“In the last ten years ethics training has been pretty much non-existent.,” he says. “There was a flurry in the nineties to do Code of Conduct training which we were part of but we know that there’s a huge gap between people knowing what’s in the code of conduct training and actually recognising a problematic situation when it happens in front of them.

“If you expect people in any walk of life to play by the rules then they have to be told what the rules are, and broadly speaking, we don’t do that anymore. We talk about ‘Values’ instead.”

He said the Victorian state public service generally did a better job on ethics training than anybody else in the country.

The app costs around $10 per person per year for a medium-sized company or government agency.

Article by Marie Sansom on November 9, 2015

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Love My Haters Prayer

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I love my haters, I send kisses of mercy to all my haters. I bless those who’ve have to curse meI forgive those who’ve wronged me. I ask for forgiveness to those whom I may have wrongedTo those who’ve rejected my gifts I declare the abundance of gifts to you.

To My Enemies who are really My Friends but don’t know it Yet.

I am going to be so outrageously and contagiously blessed that we are going to be blessed as well! Thank you!
I release the revelation of God’s securing love upon those who are jealous of or intimidated by me. I speak long life to my enemies that they live long enough to see me fulfill my God-ordained destiny.
To all those who’ve put time in to destructively criticize me and ruin my reputation, I say thank you thank you and thank you again for the free advertisement.
To those who thought I was perfect, well, sorry to disappoint you, but you’re not either. I pledge to not hold you to a standard that I can’t live myself.
For all the hard labor, covert press releases, and tireless hours of deformation of character; I say God’s blessings of purity, prosperity, and longevity be yours.
To those who are loquacious and pretentious towards me, you get the credit for driving me to the Lord.
I will exceed the opinions and expectations of others including my own, because my expectations now, are of Him, not them. I choose to walk in love with the unloving. I choose to surpass the past. I am determined to not allow the devil, myself, or anyone else, to hold me hostage to my past.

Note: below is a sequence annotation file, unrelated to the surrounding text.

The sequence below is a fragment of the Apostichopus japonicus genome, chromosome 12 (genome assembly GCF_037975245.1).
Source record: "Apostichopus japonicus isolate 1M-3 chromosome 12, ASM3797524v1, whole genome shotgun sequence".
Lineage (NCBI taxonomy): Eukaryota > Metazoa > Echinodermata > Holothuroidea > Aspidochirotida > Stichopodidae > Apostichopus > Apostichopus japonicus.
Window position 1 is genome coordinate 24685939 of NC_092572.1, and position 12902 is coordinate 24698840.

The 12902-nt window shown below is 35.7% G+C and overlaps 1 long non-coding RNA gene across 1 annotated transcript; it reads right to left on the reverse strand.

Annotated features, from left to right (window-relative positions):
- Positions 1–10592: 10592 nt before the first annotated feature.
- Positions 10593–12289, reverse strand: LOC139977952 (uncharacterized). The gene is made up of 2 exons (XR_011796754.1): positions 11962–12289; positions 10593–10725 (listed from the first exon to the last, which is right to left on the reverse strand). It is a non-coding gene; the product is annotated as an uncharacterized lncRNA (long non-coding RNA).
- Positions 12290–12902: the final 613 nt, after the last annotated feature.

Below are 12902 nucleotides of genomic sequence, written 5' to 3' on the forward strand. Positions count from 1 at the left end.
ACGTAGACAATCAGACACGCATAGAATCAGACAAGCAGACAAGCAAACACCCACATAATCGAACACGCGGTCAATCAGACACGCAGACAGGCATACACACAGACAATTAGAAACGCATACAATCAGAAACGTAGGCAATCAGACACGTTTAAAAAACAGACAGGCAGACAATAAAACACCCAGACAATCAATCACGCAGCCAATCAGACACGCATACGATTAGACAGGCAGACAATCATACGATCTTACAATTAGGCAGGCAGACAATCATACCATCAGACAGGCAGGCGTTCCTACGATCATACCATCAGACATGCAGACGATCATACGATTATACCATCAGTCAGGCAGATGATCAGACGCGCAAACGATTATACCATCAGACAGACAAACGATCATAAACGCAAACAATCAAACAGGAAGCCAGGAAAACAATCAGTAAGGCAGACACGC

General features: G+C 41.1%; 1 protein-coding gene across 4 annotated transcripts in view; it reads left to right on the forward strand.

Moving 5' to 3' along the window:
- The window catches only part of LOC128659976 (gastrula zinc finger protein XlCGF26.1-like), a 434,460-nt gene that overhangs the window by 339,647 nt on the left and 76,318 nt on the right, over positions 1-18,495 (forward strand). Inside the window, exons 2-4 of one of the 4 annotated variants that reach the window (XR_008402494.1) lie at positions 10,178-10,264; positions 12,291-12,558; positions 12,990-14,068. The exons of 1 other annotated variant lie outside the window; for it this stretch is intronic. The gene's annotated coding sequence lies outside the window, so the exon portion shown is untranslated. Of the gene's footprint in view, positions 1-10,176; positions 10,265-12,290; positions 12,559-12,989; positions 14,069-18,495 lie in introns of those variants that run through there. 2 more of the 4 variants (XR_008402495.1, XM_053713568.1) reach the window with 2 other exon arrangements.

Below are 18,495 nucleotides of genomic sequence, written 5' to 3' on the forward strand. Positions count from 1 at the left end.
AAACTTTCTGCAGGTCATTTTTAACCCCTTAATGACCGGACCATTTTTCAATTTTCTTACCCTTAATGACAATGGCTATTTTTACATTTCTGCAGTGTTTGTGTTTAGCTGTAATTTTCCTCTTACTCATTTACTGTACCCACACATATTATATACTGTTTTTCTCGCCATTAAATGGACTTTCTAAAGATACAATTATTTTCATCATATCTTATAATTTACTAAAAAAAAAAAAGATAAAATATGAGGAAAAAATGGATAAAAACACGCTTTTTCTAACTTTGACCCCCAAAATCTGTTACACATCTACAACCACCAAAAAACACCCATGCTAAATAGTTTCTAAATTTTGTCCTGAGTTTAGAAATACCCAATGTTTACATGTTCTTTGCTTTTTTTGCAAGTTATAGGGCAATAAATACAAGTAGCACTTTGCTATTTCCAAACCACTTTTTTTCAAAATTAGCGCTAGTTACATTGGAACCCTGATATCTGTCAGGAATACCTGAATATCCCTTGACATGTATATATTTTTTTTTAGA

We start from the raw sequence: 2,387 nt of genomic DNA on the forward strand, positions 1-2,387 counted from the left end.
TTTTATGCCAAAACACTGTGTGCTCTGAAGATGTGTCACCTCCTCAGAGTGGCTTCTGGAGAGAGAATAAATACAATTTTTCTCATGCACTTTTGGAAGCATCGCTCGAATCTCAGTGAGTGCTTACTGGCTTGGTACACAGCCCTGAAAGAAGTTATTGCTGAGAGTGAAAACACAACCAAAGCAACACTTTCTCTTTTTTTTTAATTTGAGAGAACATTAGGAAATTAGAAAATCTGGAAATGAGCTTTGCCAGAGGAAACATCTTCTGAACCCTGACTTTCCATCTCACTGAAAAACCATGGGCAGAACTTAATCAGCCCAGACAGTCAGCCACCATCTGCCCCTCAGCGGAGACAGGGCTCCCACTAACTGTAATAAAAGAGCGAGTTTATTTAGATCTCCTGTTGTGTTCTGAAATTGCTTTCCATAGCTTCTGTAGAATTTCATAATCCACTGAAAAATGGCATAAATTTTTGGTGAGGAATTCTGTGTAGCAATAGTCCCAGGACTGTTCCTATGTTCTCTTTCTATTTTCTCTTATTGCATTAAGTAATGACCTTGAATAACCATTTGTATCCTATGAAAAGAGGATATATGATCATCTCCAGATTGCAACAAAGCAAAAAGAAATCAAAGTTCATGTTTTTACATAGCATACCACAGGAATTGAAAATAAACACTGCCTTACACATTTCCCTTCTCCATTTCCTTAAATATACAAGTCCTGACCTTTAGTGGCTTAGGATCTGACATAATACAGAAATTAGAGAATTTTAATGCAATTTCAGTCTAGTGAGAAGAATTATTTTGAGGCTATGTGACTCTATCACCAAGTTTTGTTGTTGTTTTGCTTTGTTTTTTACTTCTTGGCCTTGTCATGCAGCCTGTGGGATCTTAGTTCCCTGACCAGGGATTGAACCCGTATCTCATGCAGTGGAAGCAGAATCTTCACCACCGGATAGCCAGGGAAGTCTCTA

For all those who’ve prophe-lied concerning me. May God bless you to get it right the next time; because what you meant for my evil, God designed for my good! I release this with the love God gave to me in Yeshua’s name and Yeshua’s authority! Amen….and the winner is LOVE! Apostle Love My Haters

Courtesy of Pure Glory originally posted Oct 06, 2013

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Rehtaeh Parson’s dad speaks to UN on online bullying



Glen Canning says he’s relieved his daughter’s name can finally be used in relation to a high profile child porn case.

parHALIFAX – The father of Rehtaeh Parsons says he delivered a statement to the United Nations on Monday, telling the commission on the status of women how his daughter’s death after a suicide attempt in 2013 was directly related to cyberbullying.

Glen Canning confirmed in an email that he delivered the statement during a panel discussion entitled Violence in the Digital Age.

Parsons’ family says the girl was 15 years old when she was sexually assaulted in November 2011 and bullied for months after a digital photo of the alleged assault was passed around her school in Cole Harbour, N.S.

A_smiley_face_holding_a_red_heart_balloon_110111-231796-134009In his prepared statement, which appears on his website, Canning says he and the girl’s mother have been advocating for victims of sexual assault and cybercrime, roles that have led to the realization that their daughter’s case is far from unique.

The statement says that for many women and teenagers suffering from online abuse, reporting such incidents can be heartbreaking and the results are often futile.

As well, the statement suggests that governments have been slow to take action, and victims are being treated as if they are part of the crime.

Article By Staff of The Canadian Press – Courtesy of Global News



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Fifteen years after Matthew Shepard’s murder, Wyoming remains anti-gay



Why is it that, as a culture, we are more comfortable seeing two men holding guns than holding hands? ~Ernest Gaines~

 A basket of flowers hangs from the fence where Matthew Shepard was left to die. Photo: Steve Liss/Time & Life Pictures/Getty
A basket of flowers hangs from the fence where Matthew Shepard was left to die. Photo: Steve Liss/Time & Life Pictures/Getty

“Matt Shepard is a friend of mine” official Trailer

90U45897When Matthew Shepard died in a Colorado hospital 15 years ago this week, the shockwaves could be felt across America. Kidnapped by two men who had befriended him, tied up to a fence in a remote rural spot, pistol-whipped and tortured, Shepard died of his head injuries on 12 October, 1998.